I met Don Postles when I was a young intern at WKBW in Buffalo back in the early 1980s. He anchored the 6 and 11 p.m. newscasts with Irv Weinstein at WKBW Channel 7.
"It's 11:00! Do you know where your children are?" Who could forget that urgent question signaling the start of the 11:00 news?
Postles has been in the news business for nearly 40 years, most of it delivered from his anchor chair in the Queen City. He moved over to WIVB in 1993 after a brief stint in Fresno, Calif.
I caught up with Don recently and invited him to share his thoughts on Chautauqua County, politics and his career.
Q: What do you think of New York as the Yogurt State?
A: We certainly aren't the Empire State anymore. I can't begin to tell you how many people I know who have moved to states that don't have an income tax, such as Florida and Texas and leave New York in the rearview mirror. The sad thing is, we continue to re-elect the same politicians, who are owned and bought by special interests and lobbyists. Don't ever be hood-winked into believing they really care about their constituents. All they care about is getting re-elected and sucking off the public trough. We see Gov. Cuomo bragging on a new commercial that the new state budget holds the line on taxes. When will we ever hear of a state budget that cuts taxes? Just wait until these public sector pensions can no longer be funded and the cities in Upstate New York are forced to go bankrupt. I hope we can find a way to make an economic renaissance someday, but I am skeptical. I also am very disappointed in the gun law called The SAFE Act. No public hearings, no debate. It was just rammed down our throats. I thought the Constitution begins with, "We the people" not "We the government." It is so, so wrong.
Q: What strikes you about Chautauqua County?
A: I love Chautauqua County. One of my first assignments in the late 70s was going to Westfield and watching the grape harvest for Welch's. I can still recall the rich aroma. My mother's maiden name was Johnson, and my great-great-grandparents came over from Sweden. I was invited to the Swedish Festival in Jamestown and learned so much more about my heritage and traditions including goat cheese. A co-worker of mine also had a summer home on Chautauqua Lake, and we were invited several times for cookouts and picnics. What a wonderful lake for boating. My first job in TV was in Dayton, Ohio, where Phil Donahue recorded his show. He loved spending his summers at the Institution, and sometimes we would go there and listen to the various speakers. It's one of my favorite places in all of Western New York.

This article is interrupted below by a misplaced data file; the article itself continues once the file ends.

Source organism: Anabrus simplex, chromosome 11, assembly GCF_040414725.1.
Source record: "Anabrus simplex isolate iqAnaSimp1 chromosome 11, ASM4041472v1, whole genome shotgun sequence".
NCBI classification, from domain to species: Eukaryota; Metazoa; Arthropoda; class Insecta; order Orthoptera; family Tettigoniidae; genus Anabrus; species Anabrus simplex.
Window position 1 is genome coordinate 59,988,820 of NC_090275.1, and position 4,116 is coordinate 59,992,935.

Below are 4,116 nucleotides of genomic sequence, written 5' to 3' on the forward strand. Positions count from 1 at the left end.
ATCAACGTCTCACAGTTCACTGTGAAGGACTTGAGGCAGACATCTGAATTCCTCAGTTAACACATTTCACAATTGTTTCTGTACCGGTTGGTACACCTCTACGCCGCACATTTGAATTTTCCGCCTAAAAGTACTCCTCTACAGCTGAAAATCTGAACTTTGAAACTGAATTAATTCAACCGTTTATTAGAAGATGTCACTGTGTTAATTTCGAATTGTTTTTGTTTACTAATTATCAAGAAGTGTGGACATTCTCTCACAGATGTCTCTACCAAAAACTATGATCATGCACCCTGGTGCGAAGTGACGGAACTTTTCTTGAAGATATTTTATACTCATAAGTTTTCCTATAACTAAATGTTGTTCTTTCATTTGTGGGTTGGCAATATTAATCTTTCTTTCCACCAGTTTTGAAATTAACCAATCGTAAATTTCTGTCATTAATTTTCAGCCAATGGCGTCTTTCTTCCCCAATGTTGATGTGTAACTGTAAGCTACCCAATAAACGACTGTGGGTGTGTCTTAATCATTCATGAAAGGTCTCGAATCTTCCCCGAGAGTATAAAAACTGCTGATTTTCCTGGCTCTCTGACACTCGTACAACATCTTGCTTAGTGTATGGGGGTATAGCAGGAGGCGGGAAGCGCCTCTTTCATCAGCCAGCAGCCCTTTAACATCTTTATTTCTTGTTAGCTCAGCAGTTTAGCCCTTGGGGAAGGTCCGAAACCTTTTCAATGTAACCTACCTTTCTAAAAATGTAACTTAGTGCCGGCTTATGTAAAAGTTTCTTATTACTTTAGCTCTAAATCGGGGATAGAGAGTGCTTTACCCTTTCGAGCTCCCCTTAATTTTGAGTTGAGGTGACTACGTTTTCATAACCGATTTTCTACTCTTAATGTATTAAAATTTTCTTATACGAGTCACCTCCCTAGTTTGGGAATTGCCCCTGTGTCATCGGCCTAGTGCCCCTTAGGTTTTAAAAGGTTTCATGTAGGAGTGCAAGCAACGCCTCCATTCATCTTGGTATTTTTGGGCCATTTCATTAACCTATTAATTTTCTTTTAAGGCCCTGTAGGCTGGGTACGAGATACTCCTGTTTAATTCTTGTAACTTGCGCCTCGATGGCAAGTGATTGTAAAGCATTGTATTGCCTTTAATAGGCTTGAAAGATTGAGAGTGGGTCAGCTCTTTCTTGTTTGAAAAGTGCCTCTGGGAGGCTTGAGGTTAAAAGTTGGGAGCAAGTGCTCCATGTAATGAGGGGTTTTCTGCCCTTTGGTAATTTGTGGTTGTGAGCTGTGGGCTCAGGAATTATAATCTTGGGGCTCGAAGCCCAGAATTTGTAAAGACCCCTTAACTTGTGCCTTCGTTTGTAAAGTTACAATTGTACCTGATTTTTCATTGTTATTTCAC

Q: What has changed in Western New York through your 40 years of coverage?
A: When I came to Buffalo in 1976, this was the 23rd broadcasting market in the U.S. The population in the city of Buffalo was more than 635,000. Today it is under 300,000. Reporting on the closing of the steel plants in the early 80s was very painful. Watching these hard-working people losing their great-paying jobs and going home to their wives and children and pondering "now what do we do?" Many were retrained for other trades, but the new jobs never replaced the pay or benefits that they had at the steel mills.
Once I was flying from Boston to Washington, D.C., and an urban planning professor from Harvard asked me where I was from. When I said Buffalo, his response was "Buffalo is the only city in America that puts low-income housing and a Thruway on its waterfront." He said that at Harvard, they use Niagara Falls as a prime example of how not to use "urban renewal." I can understand why some people used to call us "the mistake by the lake." But finally there is a turnaround going on thanks to the Erie Canal Harbor Development Corp. We are starting to realize what a gem our waterfront is.
Q: Do you have a favorite story that you covered?
A: I have been fortunate to have had so many wonderful assignments during my 37 years in WNY. I remember going to Los Angeles to cover the transition team for Ronald Reagan. It was at the Beverly Hills Hilton and Congressman Jack Kemp was on the team. I interviewed noted economist Milton Friedman and Casper Weinberg, who became part of the Reagan cabinet. But the highlight of that assignment was going to the men's room and meeting actor Paul Newman, of all places. But without a doubt, the highlight of my career was covering the attempted assassination of Pope John Paul II. I was sent to Rome because Ann Odre of Buffalo was wounded in St. Peter's Square. I flew to Rome with her daughter, JoAnne Kenjarski. When we arrived at Santos Spiritos Hospital, Anne said, "Don Postles! Thank God someone cares about me. No one speaks English over here." Ann had a close relationship with John Paul and on several occasions took me to Rome for a private audience with the Pope.
Q: What are the biggest challenges we face as a region?
A: Everyone knows the biggest challenge is the economy and good-paying jobs. There is hope that the new medical corridor in Buffalo will lead to a high-tech, research-driven future, but it remains to be seen how many jobs it will create. We have to improve the quality of education for our children. We spend a fortune per pupil, but we are not getting much of a return on our investment overall.